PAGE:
switch (pc-type)
{
case ASSIGN_STMT: // code to execute pc-assign_stmt ...
pc = pc-next
case IF_STMT: // code to evaluate condition ...
// depending on the result
// pc = pc-if_stmt-true_branch
// or
// pc = pc-if_stmt-false_branch
case NOOP_STMT: pc = pc-next
case GOTO_STMT: pc = pc-goto_stmt-target
case PRINT_STMT: // code to execute pc-print_stmt ...
pc = pc-next
}
}
C/C++ implementations If you are developing in C/C++, we have provided you with the data
structures and the code to execute the graph and you must use it. There are two les compiler.h
and compiler.cc, you need to write your code in separate le(s) and #include compiler.h. The
entry point of your code is a function declared in compiler.h:
struct StatementNode* parse_generate_intermediate_representation();
You need to implement this function.
The main() function is provided in compiler.cc:
int main()
{
struct StatementNode * program;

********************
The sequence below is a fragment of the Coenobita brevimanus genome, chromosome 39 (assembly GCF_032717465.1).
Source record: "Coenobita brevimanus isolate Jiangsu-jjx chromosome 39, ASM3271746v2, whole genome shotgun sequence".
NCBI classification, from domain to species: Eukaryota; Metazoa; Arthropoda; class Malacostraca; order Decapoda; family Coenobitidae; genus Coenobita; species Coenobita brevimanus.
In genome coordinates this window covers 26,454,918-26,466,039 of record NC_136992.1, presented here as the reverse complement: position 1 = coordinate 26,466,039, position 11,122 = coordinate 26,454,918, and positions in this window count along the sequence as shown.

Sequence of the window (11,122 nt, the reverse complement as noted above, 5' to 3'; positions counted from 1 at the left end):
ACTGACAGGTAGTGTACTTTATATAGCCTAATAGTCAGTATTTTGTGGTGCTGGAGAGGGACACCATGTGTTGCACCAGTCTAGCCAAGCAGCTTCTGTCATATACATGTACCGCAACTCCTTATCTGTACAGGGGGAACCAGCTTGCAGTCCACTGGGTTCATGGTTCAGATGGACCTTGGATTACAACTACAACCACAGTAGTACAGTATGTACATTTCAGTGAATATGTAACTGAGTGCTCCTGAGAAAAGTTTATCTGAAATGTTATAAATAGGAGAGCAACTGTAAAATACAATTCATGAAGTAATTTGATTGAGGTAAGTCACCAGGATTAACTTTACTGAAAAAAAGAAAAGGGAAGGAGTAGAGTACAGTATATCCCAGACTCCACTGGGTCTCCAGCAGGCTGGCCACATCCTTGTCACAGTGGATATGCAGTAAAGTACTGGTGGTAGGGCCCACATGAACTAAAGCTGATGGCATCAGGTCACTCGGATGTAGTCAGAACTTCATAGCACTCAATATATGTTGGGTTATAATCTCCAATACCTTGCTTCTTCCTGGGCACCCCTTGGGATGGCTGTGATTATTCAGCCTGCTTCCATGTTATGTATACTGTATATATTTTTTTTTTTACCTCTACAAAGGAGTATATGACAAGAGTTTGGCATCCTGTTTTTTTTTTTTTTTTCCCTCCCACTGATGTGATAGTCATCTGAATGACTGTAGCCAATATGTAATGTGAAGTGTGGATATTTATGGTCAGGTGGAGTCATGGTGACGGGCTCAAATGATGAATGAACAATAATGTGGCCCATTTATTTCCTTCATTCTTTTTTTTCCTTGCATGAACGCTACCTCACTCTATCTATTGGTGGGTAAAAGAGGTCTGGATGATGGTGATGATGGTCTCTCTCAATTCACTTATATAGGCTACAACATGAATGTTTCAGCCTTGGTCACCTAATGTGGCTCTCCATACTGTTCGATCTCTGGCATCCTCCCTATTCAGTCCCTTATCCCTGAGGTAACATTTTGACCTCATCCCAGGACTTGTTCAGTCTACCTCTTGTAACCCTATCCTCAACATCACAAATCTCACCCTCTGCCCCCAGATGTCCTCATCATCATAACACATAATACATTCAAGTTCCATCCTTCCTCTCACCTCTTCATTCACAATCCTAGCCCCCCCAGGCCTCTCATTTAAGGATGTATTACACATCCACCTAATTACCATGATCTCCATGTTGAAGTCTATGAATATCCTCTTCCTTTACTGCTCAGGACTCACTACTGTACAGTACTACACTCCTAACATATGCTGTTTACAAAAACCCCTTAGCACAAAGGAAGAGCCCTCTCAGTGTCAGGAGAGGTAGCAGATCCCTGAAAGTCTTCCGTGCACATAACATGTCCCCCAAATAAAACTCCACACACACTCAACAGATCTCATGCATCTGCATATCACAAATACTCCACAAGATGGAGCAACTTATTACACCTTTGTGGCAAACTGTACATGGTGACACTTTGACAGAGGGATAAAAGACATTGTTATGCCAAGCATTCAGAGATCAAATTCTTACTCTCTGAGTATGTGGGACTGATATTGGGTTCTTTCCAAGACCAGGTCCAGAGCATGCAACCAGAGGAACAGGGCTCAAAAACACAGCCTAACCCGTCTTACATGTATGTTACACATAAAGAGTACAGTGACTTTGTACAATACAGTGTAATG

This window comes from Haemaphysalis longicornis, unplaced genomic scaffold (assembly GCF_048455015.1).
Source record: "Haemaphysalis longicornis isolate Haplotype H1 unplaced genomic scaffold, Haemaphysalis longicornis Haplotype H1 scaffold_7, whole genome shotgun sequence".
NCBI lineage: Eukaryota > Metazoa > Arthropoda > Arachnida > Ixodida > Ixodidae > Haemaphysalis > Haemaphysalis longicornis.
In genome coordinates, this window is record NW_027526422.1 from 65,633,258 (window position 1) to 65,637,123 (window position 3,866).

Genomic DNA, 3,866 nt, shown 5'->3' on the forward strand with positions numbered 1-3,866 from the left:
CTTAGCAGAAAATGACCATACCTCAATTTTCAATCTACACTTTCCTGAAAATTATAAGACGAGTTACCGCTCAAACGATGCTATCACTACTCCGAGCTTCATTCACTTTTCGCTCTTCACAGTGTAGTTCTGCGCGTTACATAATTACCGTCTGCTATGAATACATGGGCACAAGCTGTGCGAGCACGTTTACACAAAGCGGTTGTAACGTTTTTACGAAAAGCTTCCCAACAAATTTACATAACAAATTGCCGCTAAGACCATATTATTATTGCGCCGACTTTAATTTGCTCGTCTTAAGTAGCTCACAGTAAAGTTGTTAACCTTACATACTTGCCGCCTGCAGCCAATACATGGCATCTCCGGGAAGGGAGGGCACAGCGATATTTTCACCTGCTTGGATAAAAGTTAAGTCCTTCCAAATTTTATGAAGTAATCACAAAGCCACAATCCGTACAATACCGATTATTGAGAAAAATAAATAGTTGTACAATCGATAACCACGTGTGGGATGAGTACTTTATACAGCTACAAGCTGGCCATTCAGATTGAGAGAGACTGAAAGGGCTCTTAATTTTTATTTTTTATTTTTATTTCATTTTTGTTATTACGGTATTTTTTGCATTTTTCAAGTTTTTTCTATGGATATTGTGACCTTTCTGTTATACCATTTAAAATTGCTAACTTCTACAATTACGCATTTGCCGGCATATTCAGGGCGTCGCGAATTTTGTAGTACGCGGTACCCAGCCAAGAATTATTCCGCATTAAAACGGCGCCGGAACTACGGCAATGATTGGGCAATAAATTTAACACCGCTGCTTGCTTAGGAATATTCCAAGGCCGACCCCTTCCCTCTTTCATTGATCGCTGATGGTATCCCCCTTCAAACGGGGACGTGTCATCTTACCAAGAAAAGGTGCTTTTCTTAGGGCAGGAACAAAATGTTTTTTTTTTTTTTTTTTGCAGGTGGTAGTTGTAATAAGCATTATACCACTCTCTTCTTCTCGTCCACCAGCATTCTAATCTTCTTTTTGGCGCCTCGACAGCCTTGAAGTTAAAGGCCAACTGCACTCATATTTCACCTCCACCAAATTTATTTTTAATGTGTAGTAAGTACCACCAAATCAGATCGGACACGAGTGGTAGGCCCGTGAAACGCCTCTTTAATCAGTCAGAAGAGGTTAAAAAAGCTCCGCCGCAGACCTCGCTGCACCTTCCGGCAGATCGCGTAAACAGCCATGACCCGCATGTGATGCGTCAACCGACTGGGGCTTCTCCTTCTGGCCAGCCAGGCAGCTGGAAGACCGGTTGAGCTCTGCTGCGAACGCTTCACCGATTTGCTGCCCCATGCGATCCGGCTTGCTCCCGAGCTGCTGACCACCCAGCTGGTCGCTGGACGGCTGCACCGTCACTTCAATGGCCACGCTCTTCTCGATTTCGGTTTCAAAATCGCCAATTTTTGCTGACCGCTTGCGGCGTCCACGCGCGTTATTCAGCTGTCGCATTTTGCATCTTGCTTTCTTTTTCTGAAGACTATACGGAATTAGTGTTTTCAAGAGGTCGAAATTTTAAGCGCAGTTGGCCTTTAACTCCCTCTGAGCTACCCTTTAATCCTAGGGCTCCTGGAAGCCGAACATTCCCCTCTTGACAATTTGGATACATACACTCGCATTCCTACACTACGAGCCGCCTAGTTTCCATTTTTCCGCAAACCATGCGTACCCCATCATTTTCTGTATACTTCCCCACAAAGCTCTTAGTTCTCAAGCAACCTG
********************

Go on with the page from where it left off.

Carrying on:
program = parse_generate_intermediate_representation();
execute_program(program);
return 0;
}
It calls the function that you will implement which is supposed to parse the program and
generate the intermediate representation, then it calls the execute program function to execute
the program. You should not modify any of the given code. In fact if you write your program in
C/C++, you should only submit the le(s) that contain your own code and we will add the given
part and compile the code before testing. If you write your program in Java, you should strictly
follow the guidelines for executing the intermediate representation.
JAVA Implementation: If you write your solution in Java, executing the graph should